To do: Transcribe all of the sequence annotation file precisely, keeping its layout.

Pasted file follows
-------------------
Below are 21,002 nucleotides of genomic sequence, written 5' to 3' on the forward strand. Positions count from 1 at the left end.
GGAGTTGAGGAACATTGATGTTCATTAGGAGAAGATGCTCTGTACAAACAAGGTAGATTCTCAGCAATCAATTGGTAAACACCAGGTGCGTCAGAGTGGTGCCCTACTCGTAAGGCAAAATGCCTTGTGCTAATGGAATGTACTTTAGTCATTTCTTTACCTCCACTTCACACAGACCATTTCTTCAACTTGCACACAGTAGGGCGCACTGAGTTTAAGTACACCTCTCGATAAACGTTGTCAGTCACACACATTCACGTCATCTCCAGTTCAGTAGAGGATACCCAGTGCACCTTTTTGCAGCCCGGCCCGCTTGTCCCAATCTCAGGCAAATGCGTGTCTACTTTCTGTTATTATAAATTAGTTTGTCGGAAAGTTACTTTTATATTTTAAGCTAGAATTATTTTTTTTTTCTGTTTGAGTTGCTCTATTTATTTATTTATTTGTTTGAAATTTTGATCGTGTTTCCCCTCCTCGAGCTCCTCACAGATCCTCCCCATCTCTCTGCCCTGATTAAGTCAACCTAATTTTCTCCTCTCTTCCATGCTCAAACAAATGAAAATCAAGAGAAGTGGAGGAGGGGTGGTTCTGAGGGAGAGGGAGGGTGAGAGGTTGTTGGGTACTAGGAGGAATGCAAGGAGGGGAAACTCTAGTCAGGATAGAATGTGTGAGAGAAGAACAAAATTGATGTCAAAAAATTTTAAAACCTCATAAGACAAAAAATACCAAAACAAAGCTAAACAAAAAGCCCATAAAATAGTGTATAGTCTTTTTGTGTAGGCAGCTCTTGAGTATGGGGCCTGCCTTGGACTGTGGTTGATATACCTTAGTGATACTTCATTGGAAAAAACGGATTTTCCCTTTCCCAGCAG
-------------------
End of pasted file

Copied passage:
Below are 21,002 nucleotides of genomic sequence, written 5' to 3' on the forward strand. Positions count from 1 at the left end.
GGAGTTGAGGAACATTGATGTTCATTAGGAGAAGATGCTCTGTACAAACAAGGTAGATTCTCAGCAATCAATTGGTAAACACCAGGTGCGTCAGAGTGGTGCCCTACTCGTAAGGCAAAATGCCTTGTGCTAATGGAATGTACTTTAGTCATTTCTTTACCTCCACTTCACACAGACCATTTCTTCAACTTGCACACAGTAGGGCGCACTGAGTTTAAGTACACCTCTCGATAAACGTTGTCAGTCACACACATTCACGTCATCTCCAGTTCAGTAGAGGATACCCAGTGCACCTTTTTGCAGCCCGGCCCGCTTGTCCCAATCTCAGGCAAATGCGTGTCTACTTTCTGTTATTATAAATTAGTTTGTCGGAAAGTTACTTTTATATTTTAAGCTAGAATTATTTTTTTTTTCTGTTTGAGTTGCTCTATTTATTTATTTATTTGTTTGAAATTTTGATCGTGTTTCCCCTCCTCGAGCTCCTCACAGATCCTCCCCATCTCTCTGCCCTGATTAAGTCAACCTAATTTTCTCCTCTCTTCCATGCTCAAACAAATGAAAATCAAGAGAAGTGGAGGAGGGGTGGTTCTGAGGGAGAGGGAGGGTGAGAGGTTGTTGGGTACTAGGAGGAATGCAAGGAGGGGAAACTCTAGTCAGGATAGAATGTGTGAGAGAAGAACAAAATTGATGTCAAAAAATTTTAAAACCTCATAAGACAAAAAATACCAAAACAAAGCTAAACAAAAAGCCCATAAAATAGTGTATAGTCTTTTTGTGTAGGCAGCTCTTGAGTATGGGGCCTGCCTTGGACTGTGGTTGATATACCTTAGTGATACTTCATTGGAAAAAACGGATTTTCCCTTTCCCAGCAG